The Bank of England is developing a new lending facility to support insurers and pension funds, aiming to prevent a repeat of last year's bond market turmoil. The facility will provide liquidity to non-bank financial institutions, which currently lack an equivalent tool. The move follows one-off measures taken by the Bank in response to market stress during the pandemic. The facility will initially focus on insurance companies and pension funds, including newly-resilient LDI funds. The BoE may expand the lending facility to other non-bank entities in the future. However, the programme is not intended to reduce financial firms' need to manage day-to-day risks. According to Andrew Hauser, the BoE's executive director for markets: “It is central banks' job to protect the system against genuine threats to stability. But it is firms' job to protect themselves against a wide range of less severe shocks, and we cannot afford to conflate the two.”
Lloyds and BlackRock launch ETF Quicklist
Lloyds Bank has partnered with BlackRock to launch its ETF Quicklist, a list of 16 iShares ETFs for investors. The move comes after Monzo launched its DIY service, Monzo Investments, in partnership with BlackRock. Lloyds Bank aims to make it easier for investors to choose from the many thousands of ETFs available. The launch of ETF Quicklist is part of Lloyds Bank's strategy to attract first-time investors and tap into the next generation of investors. However, experts warn that experienced investors may find the list too limited.
TPR staff to strike over pay
Staff working for The Pensions Regulator (TPR) have announced a further 14 days of strike action in a dispute over pay. More than 280 members of the Public and Commercial Services union (PCS) will take action on 11 dates in October plus three days in November. The workers went on strike earlier this month after the union accused the organisation of being the only department to refuse to implement the Government's recommended pay offer of 4.5%-5%.
London closes in on NY in financial centre rankings
London is closing in on New York as the world’s leading financial centre, according to the ZYen Global Financial Centres Index. While New York held onto top slot for a fifth straight year, London gained ground in the index which ranks cities on areas like regulation, skills depth and availability of technology. London’s rating climbed 13 points to 744 while New York was up three points to 763.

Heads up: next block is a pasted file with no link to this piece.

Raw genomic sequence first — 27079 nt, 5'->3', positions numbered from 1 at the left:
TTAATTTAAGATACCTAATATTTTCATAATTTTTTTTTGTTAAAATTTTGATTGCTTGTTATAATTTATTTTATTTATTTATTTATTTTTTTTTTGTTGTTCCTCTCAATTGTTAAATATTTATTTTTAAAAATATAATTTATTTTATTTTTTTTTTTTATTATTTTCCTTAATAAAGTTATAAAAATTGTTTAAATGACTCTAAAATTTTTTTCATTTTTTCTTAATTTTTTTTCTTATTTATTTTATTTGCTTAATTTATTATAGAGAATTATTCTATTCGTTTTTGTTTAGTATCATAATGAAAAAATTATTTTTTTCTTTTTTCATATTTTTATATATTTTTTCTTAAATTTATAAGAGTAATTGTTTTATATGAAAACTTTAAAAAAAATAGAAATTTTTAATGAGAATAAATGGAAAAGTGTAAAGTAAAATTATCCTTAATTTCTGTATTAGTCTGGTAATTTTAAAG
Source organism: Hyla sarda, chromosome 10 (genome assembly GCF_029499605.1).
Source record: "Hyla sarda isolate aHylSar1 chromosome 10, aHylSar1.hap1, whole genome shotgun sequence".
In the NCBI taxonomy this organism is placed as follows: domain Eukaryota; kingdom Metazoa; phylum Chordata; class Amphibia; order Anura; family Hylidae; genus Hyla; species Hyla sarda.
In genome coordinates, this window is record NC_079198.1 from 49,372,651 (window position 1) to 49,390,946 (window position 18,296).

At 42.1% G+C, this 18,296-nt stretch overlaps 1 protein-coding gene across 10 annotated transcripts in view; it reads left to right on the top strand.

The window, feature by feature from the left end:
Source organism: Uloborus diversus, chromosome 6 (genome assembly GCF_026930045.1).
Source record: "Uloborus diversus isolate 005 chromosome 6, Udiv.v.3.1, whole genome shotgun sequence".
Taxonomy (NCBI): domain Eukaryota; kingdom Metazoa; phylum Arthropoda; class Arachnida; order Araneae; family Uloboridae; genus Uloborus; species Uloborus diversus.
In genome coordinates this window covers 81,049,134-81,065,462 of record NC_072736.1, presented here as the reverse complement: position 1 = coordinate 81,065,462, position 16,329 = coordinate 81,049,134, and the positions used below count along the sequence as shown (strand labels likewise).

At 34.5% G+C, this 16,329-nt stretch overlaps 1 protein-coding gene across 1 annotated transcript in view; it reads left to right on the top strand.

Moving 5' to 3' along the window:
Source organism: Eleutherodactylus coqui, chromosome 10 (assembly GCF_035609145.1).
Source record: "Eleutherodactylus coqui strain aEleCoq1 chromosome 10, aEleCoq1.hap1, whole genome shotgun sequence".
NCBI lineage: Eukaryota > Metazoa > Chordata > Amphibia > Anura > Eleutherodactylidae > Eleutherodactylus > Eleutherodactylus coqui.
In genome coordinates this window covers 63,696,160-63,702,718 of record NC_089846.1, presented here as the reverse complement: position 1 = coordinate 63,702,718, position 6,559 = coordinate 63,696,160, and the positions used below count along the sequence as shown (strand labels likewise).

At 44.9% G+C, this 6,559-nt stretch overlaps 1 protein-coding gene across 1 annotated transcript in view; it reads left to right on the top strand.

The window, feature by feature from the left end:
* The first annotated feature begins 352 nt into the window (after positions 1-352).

Buyer's market sees discounts hit £12k
Analysis from Zoopla shows that buyers are taking advantage of the market and scoring discounts that average 4.2%, with £12,125 typically being shaved off asking prices. The report shows that discounts are at their highest level since March 2019. Zoopla also revealed that house prices have fallen by 0.5% in the last year, marking the first time in a decade that the property platform has recorded a year-on-year decline in prices. Zoopla believes there will be a “modest” decline in house prices in the coming months and into the start of 2024. It added that sales are set to be 20% lower this year than last.
John Lewis to sell Waitrose stores in £150m funding drive
John Lewis is set to sell a dozen Waitrose stores in an effort to raise up to £150m for its turnaround. The supermarkets, mostly located in the south of England, will be sold and leased back for 20 years. This move allows John Lewis to test the market and extract more cash from its valuable property holdings. The retailer has been struggling with losses and delays in its turnaround plan. Property is the largest single asset on the partnership's £6.7bn balance sheet, with its stores worth £2.9bn at the end of last year.
IFS: Public borrowing could be £40bn higher than forecast by 2027
The Institute for Fiscal Studies (IFS) says there is a 90% chance that UK public borrowing will be higher than the Office for Budget Responsibility (OBR) has forecast. It says borrowing in the 2027/28 tax year is likely to be £40bn higher than the OBR forecast in March. If this is the case, borrowing would be 3.1% of GDP, far exceeding the 1.7% forecast. The OBR said there is just a one-in-ten chance that borrowing in 2027/28 will be lower than the OBR forecast. Borrowing in the 2022/23 financial year totalled £128bn, equal to 5.1% of GDP. A Treasury spokesman said: “This report reaffirms our need to taking the difficult, but necessary decisions to balance the books to halve inflation this year.” They added: “Additional borrowing right now would fuel inflation, push up mortgage rates and hike up debt interest repayments – diverting money away from our public services.”